A portion of reference beam 6616, as shown in
Interferometer system 6600 and measurement object mirror 6662 introduces phase shift φ10 between the measurement and reference beam components of mixed output beam 6642. Detector 6680 measures the intensity of mixed output beam 6642, e.g., preferably by photoelectric detection, to produce electrical interference signal or heterodyne signal s10. Heterodyne signal s10 is transmitted to electronic processor and computer 6682H as signal 6646, in either digital or analog format, preferably in digital format. Phase φ10 is analyzed to calculate changes in distance to measurement object mirror 662.
Second output beam 6641H is incident on angle displacement interferometer 6681H1. Angle displacement interferometer 6681H1 generates electrical error signal s11A, preferably in a digital format, that is transmitted to electronic processor and computer 6682H as signal 6647H1.
Third output beam 6614H is incident on angle displacement interferometer 6681H2. Angle displacement interferometer 6681H2 generates signal s11B, preferably in a digital format, that is transmitted to electronic processor and computer 6682H as signal 6647H2. Angle displacement interferometers 6681H1 and 66811H2 are configured to monitor angle about orthogonal axes. The change in orientation of measurement object mirror 662 in the plane of
Signal processor and computer 6682H transmits an error signal to servo controller 6676H, based on the measured error signal S11A, and server controller 6676H sends servo control signal 6644H to transducers 6653A and 6653B. Alternatively, in other embodiments, the angle measurement system includes calibration data for beam-steering mirror 6652 that correlates the servo control signal 6644H to transducers 6653A and 6653B with a corresponding change in angular orientation of the beam-steering mirror 6652, which is directly related to the change in angular orientation of measurement object mirror 6662.
Other embodiments of dynamic interferometry systems are described in U.S. Pat. No. 6,252,667, entitled “INTERFEROMETER HAVING A DYNAMIC BEAM STEERING ASSEMBLY,” by Henry A. Hill, et al., issued Jun. 26, 2001; U.S. patent application Ser. No. 09/968,887, entitled “SINGLE-PASS AND MULTI-PASS INTERFEROMETRY SYSTEMS HAVING A DYNAMIC BEAM-STEERING ASSEMBLY FOR MEASURING DISTANCE, ANGLE, AND DISPERSION,” by Henry A. Hill et al., filed Oct. 2, 2001; PCT Patent Application published under International Publication Number WO 00/66969, entitled “INTERFEROMETRY SYSTEM HAVING DYNAMIC BEAM-STEERING-ASSEMBLY FOR MEASURING ANGLE AND DISTANCE,” by Henry A. Hill, filed May 5, 2000; U.S. patent application Ser. No. 09/384,851, entitled “INTERFEROMETRY SYSTEM HAVING A DYNAMIC BEAM STEERING ASSEMBLY FOR MEASURING ANGLE AND DISTANCE,” to Henry A. Hill, filed Aug. 27, 1999; and U.S. patent application Ser. No. 10/226,591, entitled “DYNAMIC INTERFEROMETER CONTROLLING DIRECTION OF INPUT BEAM,” by Henry A. Hill, filed Aug. 23, 2002 and published as U.S. Patent Application Publication No. US-2003-0043384-A1.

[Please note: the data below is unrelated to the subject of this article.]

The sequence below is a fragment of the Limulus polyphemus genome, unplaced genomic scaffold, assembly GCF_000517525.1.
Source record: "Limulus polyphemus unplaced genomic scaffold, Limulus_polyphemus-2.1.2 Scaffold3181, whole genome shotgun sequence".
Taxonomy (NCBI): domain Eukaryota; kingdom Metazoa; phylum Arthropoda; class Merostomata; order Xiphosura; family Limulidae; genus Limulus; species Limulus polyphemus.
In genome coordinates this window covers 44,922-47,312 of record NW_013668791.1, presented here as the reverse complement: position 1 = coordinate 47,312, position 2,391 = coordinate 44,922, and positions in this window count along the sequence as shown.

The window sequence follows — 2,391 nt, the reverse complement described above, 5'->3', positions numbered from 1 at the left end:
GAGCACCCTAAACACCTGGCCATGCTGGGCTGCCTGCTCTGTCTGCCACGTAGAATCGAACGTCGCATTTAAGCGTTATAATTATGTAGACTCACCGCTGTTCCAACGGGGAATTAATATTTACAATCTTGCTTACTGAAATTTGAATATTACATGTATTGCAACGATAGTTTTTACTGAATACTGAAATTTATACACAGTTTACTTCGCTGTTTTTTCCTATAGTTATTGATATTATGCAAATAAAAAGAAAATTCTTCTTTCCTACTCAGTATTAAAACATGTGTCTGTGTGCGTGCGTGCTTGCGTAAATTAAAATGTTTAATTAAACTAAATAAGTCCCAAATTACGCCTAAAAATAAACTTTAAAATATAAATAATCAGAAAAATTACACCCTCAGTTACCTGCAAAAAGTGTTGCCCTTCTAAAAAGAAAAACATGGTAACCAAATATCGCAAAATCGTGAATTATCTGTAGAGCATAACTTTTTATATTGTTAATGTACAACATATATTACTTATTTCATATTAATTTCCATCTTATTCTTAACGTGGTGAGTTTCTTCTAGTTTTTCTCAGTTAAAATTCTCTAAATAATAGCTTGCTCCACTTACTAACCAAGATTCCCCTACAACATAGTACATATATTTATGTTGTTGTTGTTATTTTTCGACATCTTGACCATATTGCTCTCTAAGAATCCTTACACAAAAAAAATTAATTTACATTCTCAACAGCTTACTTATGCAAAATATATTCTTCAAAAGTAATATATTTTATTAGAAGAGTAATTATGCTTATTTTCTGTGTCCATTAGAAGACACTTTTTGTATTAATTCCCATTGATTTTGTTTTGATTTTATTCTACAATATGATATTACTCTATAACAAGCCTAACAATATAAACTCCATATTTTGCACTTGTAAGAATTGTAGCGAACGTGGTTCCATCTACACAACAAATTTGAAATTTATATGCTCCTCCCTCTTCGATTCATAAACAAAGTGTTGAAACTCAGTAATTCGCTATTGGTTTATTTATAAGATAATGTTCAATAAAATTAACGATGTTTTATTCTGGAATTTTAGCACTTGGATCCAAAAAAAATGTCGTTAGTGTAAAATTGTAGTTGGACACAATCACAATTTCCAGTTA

We now describe embodiments of differential angle displacement interferometers and angle displacement interferometers for use in passive and dynamic SMBI's. A differential angle displacement interferometer 710 is shown schematically in FIG. 7A. Input beam 712 comprises two orthogonally polarized components having a difference in frequencies of ƒ1. Input beam 712 corresponds to, e.g., a beam derived from output beam 444, as shown in FIG. 4. The planes of polarization of the two orthogonally polarized components are at angles of 45° to the plane of FIG. 7A. The directions of propagation of the two components of input beam 712 may be the same or different one from the other. Input beam 712 impinges on an etalon generally indicated by element number 730 with a gap d . The angles of incidence of the first and second components of input beam 712 at the interior faces of etalon 730 are θo,1 and θo,2, respectively. Angles θo,1 and θo,2 are selected so that the transmission of the first and second components of input beam 712 by etalon 730 are each substantially at a maximum excluding the maximum in transmission possible at θo,j=0 for j=1, 2. For the first embodiment, the difference angle (θo,2−θo,1)<<than the angular width of the corresponding transmission peak.
The first and second components of input 712 are transmitted as first and second orthogonally polarized beam components of output beam 722. Output beam 722 is transmitted by polarizer 736 to form mixed beam 726. Mixed beam 726 is focused by lens 746 to an image spot on detector 758. The beam forming the image spot is detected, preferably by photoelectric detection, by detector 758 as electrical interference signal 728.
Signal 728 is a heterodyne signal having a heterodyne frequency equal to ƒ1, the difference in frequencies of the first and second components of input beam 712, and a heterodyne phase φ1,2. Heterodyne phase φ1,2 corresponds to, e.g., phase φ2 in the first embodiment and to phase φ20 in the second embodiment. Signal 728 is processed by, a suitable electronic processor, such as computer 729.
For a non-limiting example of a non-apodized square aperture at lens 746, the intensity profile Ih,1, at the image spot in the plane of
δ′j=2knd(p j tan θo,j+cos θo,j), j=1, 2, (5)
p j=sin θo,j+sin θi,j ,j=1, 2, (6)
δ′1,2=(δ′2+δ′1)/2, p1,2=(p2+p1)/2, b is the width of the square aperture at lens 746 in the plane of
Heterodyne signal 728 is proportional to the integral of Ih,1 over the image spot. At a transmission peak, i.e. δ′j≅2qjπ where qj is an integer typically>>1 and φj≅2q′jπ where q′j is an integer, sensitivity of heterodyne phase φ1,2 to changes in θo,1 and θo,2 may be expressed as
In order to reduce complexity in the display of general properties of the invention without departing from the scope or spirit of the invention, higher order terms in Eq. (8) have been omitted.